Acts 28:16
Parallel Verses
New Living Translation
When we arrived in Rome, Paul was permitted to have his own private lodging, though he was guarded by a soldier.

King James Bible
And when we came to Rome, the centurion delivered the prisoners to the captain of the guard: but Paul was suffered to dwell by himself with a soldier that kept him.

Darby Bible Translation
And when we came to Rome, the centurion delivered up the prisoners to the praetorian prefect, but Paul was allowed to remain by himself with the soldier who kept him.

World English Bible
When we entered into Rome, the centurion delivered the prisoners to the captain of the guard, but Paul was allowed to stay by himself with the soldier who guarded him.

Young's Literal Translation
And when we came to Rome, the centurion delivered up the prisoners to the captain of the barrack, but Paul was suffered to remain by himself, with the soldier guarding him.

Acts 28:16 Parallel
Commentary
Wesley's Notes on the Bible

28:16 With the soldier - To whom he was chained, as the Roman custom was.

Acts 28:16 Parallel Commentaries

Library
The Apostle's Position and Circumstances
PHILIPPIANS i. 12-20 Disloyal "brethren"--Interest of the paragraph--The victory of patience--The Praetorian sentinel--Separatism, and how it was met--St Paul's secret--His "earnest expectation"--"Christ magnified"--"In my body" St Paul has spoken his affectionate greeting to the Philippians, and has opened to them the warm depths of his friendship with them in the Lord. What he feels towards them "in the heart of Christ Jesus," what he prays for them in regard of the growth and fruit of their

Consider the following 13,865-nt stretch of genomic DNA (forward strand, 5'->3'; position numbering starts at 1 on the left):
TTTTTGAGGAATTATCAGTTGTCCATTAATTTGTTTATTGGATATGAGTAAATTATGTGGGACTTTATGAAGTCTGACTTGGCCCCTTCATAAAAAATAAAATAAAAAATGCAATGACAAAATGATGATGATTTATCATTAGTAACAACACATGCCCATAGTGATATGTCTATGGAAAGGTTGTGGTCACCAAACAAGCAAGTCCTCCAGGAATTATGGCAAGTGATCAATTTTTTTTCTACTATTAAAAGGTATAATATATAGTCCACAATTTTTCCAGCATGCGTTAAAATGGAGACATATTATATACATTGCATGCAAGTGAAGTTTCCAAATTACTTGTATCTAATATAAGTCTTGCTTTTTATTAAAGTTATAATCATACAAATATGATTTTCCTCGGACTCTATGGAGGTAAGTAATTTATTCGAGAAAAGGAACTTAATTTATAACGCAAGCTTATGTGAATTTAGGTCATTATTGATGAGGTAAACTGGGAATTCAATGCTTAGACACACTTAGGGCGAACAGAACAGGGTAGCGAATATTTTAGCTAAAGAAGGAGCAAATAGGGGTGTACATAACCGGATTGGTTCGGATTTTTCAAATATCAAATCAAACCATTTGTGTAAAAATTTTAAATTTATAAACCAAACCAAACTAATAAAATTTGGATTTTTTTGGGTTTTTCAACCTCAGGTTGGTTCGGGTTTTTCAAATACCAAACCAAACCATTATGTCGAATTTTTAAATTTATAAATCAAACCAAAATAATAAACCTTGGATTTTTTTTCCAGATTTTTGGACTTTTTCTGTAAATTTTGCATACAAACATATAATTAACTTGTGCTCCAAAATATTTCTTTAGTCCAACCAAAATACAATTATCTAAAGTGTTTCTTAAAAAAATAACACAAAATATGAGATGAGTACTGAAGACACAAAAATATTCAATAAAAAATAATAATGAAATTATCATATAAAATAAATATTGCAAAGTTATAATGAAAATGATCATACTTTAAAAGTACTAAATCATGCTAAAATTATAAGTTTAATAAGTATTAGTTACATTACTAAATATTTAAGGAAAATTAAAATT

Handley C. G. Moule—Philippian Studies

In Rome
[This chapter is based on Acts 28:11-31 and the Epistle to Philemon.] With the opening of navigation, the centurion and his prisoners set out on their journey to Rome. An Alexandrian ship, the "Castor and Pollux," had wintered at Melita on her way westward, and in this the travelers embarked. Though somewhat delayed by contrary winds, the voyage was safely accomplished, and the ship cast anchor in the beautiful harbor of Puteoli, on the coast of Italy. In this place there were a few Christians, and
Ellen Gould White—The Acts of the Apostles

The New Name of Methodism
Sunday, 9.--I declared to about ten thousand, in Moorfields, what they must do to be saved. My mother went with us, about five, to Kennington, where were supposed to be twenty thousand people. I again insisted on that foundation of all our hope, "Believe in the Lord Jesus, and thou shalt be saved." From Kennington I went to a society at Lambeth. The house being filled, the rest stood in the garden. The deep attention they showed gave me a good hope that they will not all be forgetful hearers. Sunday,
John Wesley—The Journal of John Wesley

Wesley in Wales
Monday, 15.--Upon a pressing invitation, some time since received, I set out for Wales. About four in the afternoon I preached on a little green at the foot of the Devauden (a high hill, two or three miles beyond Chepstow) to three or four hundred plain people on "Christ our wisdom, righteousness, sanctification, and redemption." After sermon, one who I trust is an old disciple of Christ, willingly received us into his house: whither many following, I showed them their need of a Saviour from these
John Wesley—The Journal of John Wesley

Acts 28:15
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